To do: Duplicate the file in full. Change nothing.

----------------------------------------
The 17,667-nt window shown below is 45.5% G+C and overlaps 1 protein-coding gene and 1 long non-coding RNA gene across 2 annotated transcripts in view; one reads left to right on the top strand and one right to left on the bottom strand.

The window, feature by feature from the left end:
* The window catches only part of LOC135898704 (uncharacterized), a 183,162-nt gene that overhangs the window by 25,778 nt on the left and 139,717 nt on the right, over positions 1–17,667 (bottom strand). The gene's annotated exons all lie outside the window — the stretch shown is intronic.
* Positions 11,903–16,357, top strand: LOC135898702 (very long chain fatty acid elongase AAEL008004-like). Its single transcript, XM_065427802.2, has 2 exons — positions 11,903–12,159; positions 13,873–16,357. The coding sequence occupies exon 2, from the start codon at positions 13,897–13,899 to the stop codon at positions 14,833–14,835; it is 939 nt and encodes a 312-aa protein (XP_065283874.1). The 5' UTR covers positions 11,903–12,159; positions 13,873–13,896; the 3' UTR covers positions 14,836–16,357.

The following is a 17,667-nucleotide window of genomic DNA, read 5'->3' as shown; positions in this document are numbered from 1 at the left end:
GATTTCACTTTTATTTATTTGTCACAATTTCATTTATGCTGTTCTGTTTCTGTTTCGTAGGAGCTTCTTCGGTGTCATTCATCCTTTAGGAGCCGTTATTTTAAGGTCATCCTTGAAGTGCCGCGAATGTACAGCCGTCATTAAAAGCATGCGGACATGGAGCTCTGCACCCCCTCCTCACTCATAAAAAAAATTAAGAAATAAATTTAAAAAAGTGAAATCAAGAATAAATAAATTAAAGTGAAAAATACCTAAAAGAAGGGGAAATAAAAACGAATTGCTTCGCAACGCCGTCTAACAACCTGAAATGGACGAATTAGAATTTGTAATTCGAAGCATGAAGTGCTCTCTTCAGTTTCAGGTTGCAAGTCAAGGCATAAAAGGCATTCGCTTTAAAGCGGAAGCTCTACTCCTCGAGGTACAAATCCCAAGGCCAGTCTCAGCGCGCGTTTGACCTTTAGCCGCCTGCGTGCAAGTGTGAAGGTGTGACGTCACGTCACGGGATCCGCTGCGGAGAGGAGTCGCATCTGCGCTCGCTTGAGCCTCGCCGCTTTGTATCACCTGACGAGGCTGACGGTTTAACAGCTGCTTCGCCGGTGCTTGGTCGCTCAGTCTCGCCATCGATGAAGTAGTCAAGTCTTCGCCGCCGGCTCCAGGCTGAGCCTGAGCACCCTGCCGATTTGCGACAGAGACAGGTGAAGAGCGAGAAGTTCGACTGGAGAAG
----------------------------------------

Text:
The 17,667-nt window shown below is 45.5% G+C and overlaps 1 protein-coding gene and 1 long non-coding RNA gene across 2 annotated transcripts in view; one reads left to right on the top strand and one right to left on the bottom strand.

The window, feature by feature from the left end:
* The window catches only part of LOC135898704 (uncharacterized), a 183,162-nt gene that overhangs the window by 25,778 nt on the left and 139,717 nt on the right, over positions 1–17,667 (bottom strand). The gene's annotated exons all lie outside the window — the stretch shown is intronic.
* Positions 11,903–16,357, top strand: LOC135898702 (very long chain fatty acid elongase AAEL008004-like). Its single transcript, XM_065427802.2, has 2 exons — positions 11,903–12,159; positions 13,873–16,357. The coding sequence occupies exon 2, from the start codon at positions 13,897–13,899 to the stop codon at positions 14,833–14,835; it is 939 nt and encodes a 312-aa protein (XP_065283874.1). The 5' UTR covers positions 11,903–12,159; positions 13,873–13,896; the 3' UTR covers positions 14,836–16,357.

The following is a 17,667-nucleotide window of genomic DNA, read 5'->3' as shown; positions in this document are numbered from 1 at the left end:
GATTTCACTTTTATTTATTTGTCACAATTTCATTTATGCTGTTCTGTTTCTGTTTCGTAGGAGCTTCTTCGGTGTCATTCATCCTTTAGGAGCCGTTATTTTAAGGTCATCCTTGAAGTGCCGCGAATGTACAGCCGTCATTAAAAGCATGCGGACATGGAGCTCTGCACCCCCTCCTCACTCATAAAAAAAATTAAGAAATAAATTTAAAAAAGTGAAATCAAGAATAAATAAATTAAAGTGAAAAATACCTAAAAGAAGGGGAAATAAAAACGAATTGCTTCGCAACGCCGTCTAACAACCTGAAATGGACGAATTAGAATTTGTAATTCGAAGCATGAAGTGCTCTCTTCAGTTTCAGGTTGCAAGTCAAGGCATAAAAGGCATTCGCTTTAAAGCGGAAGCTCTACTCCTCGAGGTACAAATCCCAAGGCCAGTCTCAGCGCGCGTTTGACCTTTAGCCGCCTGCGTGCAAGTGTGAAGGTGTGACGTCACGTCACGGGATCCGCTGCGGAGAGGAGTCGCATCTGCGCTCGCTTGAGCCTCGCCGCTTTGTATCACCTGACGAGGCTGACGGTTTAACAGCTGCTTCGCCGGTGCTTGGTCGCTCAGTCTCGCCATCGATGAAGTAGTCAAGTCTTCGCCGCCGGCTCCAGGCTGAGCCTGAGCACCCTGCCGATTTGCGACAGAGACAGGTGAAGAGCGAGAAGTTCGACTGGAGAAG